Making the Perfect Record: From Inscription to Impression in Early Magnetic Recording

Fidelity and Deceit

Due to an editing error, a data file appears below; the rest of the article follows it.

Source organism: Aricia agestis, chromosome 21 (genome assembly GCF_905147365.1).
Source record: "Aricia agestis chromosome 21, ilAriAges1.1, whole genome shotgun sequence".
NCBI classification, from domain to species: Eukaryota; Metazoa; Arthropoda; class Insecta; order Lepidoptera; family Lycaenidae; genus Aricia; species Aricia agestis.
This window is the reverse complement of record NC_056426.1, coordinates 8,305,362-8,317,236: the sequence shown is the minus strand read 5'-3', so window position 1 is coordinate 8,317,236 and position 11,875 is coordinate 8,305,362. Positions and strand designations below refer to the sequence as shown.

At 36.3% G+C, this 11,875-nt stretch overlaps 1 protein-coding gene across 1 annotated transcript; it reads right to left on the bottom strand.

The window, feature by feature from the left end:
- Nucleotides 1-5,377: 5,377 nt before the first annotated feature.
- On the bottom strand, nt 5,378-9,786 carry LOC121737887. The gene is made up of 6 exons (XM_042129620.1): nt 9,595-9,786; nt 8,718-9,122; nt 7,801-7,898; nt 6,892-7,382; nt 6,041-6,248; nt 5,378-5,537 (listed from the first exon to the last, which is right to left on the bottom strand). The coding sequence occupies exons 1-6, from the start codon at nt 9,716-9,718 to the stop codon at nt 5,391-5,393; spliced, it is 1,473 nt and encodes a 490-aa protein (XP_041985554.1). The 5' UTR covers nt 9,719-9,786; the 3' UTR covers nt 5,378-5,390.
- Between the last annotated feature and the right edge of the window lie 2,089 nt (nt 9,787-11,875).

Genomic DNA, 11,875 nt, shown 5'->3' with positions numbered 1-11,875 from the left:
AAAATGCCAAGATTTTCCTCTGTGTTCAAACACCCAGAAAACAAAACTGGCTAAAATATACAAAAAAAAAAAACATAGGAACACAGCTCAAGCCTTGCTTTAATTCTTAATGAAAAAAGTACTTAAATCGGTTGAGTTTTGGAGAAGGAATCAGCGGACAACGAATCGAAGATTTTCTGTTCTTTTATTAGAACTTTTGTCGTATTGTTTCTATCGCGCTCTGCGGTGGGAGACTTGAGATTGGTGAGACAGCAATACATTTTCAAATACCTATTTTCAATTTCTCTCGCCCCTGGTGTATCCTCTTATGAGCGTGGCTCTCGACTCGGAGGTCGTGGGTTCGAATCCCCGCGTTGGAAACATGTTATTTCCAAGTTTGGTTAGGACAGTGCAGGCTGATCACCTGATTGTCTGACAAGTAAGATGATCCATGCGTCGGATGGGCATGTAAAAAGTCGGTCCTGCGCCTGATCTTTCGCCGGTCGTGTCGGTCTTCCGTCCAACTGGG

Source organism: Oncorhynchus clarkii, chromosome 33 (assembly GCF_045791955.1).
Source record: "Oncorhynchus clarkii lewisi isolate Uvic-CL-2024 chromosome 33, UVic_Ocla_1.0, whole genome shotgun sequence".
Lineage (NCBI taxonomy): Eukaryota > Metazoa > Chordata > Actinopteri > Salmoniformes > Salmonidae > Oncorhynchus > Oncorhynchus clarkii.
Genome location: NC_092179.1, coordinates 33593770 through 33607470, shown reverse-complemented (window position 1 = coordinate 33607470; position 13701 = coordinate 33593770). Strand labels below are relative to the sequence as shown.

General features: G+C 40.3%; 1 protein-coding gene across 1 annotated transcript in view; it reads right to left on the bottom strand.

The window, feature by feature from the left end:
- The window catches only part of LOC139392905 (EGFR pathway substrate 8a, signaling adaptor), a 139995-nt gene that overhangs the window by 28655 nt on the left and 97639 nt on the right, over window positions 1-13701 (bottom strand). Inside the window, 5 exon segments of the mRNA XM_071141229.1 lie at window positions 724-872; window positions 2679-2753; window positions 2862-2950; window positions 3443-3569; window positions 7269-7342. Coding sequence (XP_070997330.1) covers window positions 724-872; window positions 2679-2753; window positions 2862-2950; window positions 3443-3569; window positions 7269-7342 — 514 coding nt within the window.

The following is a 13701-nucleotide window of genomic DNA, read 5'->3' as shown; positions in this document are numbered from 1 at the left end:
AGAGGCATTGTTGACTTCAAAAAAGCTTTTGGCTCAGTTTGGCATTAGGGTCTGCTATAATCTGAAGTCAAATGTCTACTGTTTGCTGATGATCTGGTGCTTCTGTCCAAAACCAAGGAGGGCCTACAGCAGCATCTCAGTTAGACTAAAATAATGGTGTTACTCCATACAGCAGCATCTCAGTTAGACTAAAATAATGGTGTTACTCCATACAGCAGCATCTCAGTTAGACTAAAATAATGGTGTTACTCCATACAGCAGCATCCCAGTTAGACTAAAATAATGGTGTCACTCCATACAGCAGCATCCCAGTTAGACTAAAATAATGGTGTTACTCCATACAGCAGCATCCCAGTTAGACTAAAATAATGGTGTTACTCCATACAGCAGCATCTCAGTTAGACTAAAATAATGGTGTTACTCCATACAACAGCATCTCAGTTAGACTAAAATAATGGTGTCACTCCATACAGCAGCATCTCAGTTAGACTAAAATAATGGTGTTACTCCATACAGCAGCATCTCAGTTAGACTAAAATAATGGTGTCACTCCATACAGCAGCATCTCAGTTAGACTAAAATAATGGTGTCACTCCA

Smith (1888, 116) hypothesized the results in aesthetic terms: “The cord . . . therefore contains a perfect record of the sound, far more delicate than the indentations in the tin-foil of the mechanical phonograph.” Not only would it be cheap and flexible; it could also “talk back” if rewound on a reel and redrawn through the helix at roughly the same speed of recording. Importantly, though, a recording could occur on the receiver’s end of the telephone, too. For example, Smith (1888, 116) writes: “our hypothetical young lady might, while listening to the impassioned pleadings of her chosen young man, be preparing the evidence for a future breach-of-promise suit.” Comments such as this one correspond with contradictions common to early representations of magnetic audio and the forms of listening it enabled: its noise-free character facilitates fidelity and deceit, immersion and distance, authenticity and disembodiment. By eliminating any audible mediation between a playback mechanism and its source medium, Smith’s inscriptionless process would enhance the clarity of communications and induce alienating effects.

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